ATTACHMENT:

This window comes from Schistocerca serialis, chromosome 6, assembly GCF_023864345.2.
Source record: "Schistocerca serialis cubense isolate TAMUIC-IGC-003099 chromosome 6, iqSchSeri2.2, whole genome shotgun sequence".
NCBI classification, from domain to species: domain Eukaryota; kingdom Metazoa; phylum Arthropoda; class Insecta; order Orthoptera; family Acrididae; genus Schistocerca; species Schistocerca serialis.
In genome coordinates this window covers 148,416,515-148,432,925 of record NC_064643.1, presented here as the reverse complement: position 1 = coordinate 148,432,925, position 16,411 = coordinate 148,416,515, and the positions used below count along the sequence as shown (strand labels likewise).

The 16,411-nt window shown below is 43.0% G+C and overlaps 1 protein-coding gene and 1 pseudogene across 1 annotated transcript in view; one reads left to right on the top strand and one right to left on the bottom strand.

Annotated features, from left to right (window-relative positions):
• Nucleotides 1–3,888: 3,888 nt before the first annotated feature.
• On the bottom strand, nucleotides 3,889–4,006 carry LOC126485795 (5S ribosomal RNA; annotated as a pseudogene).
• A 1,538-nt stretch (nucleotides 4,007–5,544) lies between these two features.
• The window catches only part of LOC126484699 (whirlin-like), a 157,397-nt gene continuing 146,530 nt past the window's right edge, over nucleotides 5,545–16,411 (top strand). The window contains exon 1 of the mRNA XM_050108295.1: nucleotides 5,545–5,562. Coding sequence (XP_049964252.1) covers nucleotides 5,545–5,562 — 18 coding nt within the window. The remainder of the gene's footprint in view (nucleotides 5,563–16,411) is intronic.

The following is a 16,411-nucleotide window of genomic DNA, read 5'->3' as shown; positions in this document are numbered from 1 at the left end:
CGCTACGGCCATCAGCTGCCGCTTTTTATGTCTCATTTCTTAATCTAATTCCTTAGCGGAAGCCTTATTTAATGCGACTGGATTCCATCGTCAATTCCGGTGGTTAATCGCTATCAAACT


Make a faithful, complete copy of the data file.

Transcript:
This window comes from Schistocerca serialis, chromosome 6, assembly GCF_023864345.2.
Source record: "Schistocerca serialis cubense isolate TAMUIC-IGC-003099 chromosome 6, iqSchSeri2.2, whole genome shotgun sequence".
NCBI classification, from domain to species: domain Eukaryota; kingdom Metazoa; phylum Arthropoda; class Insecta; order Orthoptera; family Acrididae; genus Schistocerca; species Schistocerca serialis.
In genome coordinates this window covers 148,416,515-148,432,925 of record NC_064643.1, presented here as the reverse complement: position 1 = coordinate 148,432,925, position 16,411 = coordinate 148,416,515, and the positions used below count along the sequence as shown (strand labels likewise).

The 16,411-nt window shown below is 43.0% G+C and overlaps 1 protein-coding gene and 1 pseudogene across 1 annotated transcript in view; one reads left to right on the top strand and one right to left on the bottom strand.

Annotated features, from left to right (window-relative positions):
• Nucleotides 1–3,888: 3,888 nt before the first annotated feature.
• On the bottom strand, nucleotides 3,889–4,006 carry LOC126485795 (5S ribosomal RNA; annotated as a pseudogene).
• A 1,538-nt stretch (nucleotides 4,007–5,544) lies between these two features.
• The window catches only part of LOC126484699 (whirlin-like), a 157,397-nt gene continuing 146,530 nt past the window's right edge, over nucleotides 5,545–16,411 (top strand). The window contains exon 1 of the mRNA XM_050108295.1: nucleotides 5,545–5,562. Coding sequence (XP_049964252.1) covers nucleotides 5,545–5,562 — 18 coding nt within the window. The remainder of the gene's footprint in view (nucleotides 5,563–16,411) is intronic.

The following is a 16,411-nucleotide window of genomic DNA, read 5'->3' as shown; positions in this document are numbered from 1 at the left end:
CGCTACGGCCATCAGCTGCCGCTTTTTATGTCTCATTTCTTAATCTAATTCCTTAGCGGAAGCCTTATTTAATGCGACTGGATTCCATCGTCAATTCCGGTGGTTAATCGCTATCAAACT